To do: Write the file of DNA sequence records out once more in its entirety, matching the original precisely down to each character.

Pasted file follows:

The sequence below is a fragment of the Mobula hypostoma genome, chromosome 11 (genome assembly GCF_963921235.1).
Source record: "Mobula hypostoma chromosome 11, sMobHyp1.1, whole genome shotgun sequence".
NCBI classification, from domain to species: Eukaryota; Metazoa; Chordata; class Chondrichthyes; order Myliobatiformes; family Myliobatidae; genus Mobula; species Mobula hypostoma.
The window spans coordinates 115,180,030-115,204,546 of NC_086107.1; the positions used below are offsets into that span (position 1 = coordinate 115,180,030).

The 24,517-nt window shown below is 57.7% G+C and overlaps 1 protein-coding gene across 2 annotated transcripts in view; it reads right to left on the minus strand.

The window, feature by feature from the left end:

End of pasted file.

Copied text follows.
The sequence below is a fragment of the Mobula hypostoma genome, chromosome 11 (genome assembly GCF_963921235.1).
Source record: "Mobula hypostoma chromosome 11, sMobHyp1.1, whole genome shotgun sequence".
NCBI classification, from domain to species: Eukaryota; Metazoa; Chordata; class Chondrichthyes; order Myliobatiformes; family Myliobatidae; genus Mobula; species Mobula hypostoma.
The window spans coordinates 115,180,030-115,204,546 of NC_086107.1; the positions used below are offsets into that span (position 1 = coordinate 115,180,030).

The 24,517-nt window shown below is 57.7% G+C and overlaps 1 protein-coding gene across 2 annotated transcripts in view; it reads right to left on the minus strand.

The window, feature by feature from the left end: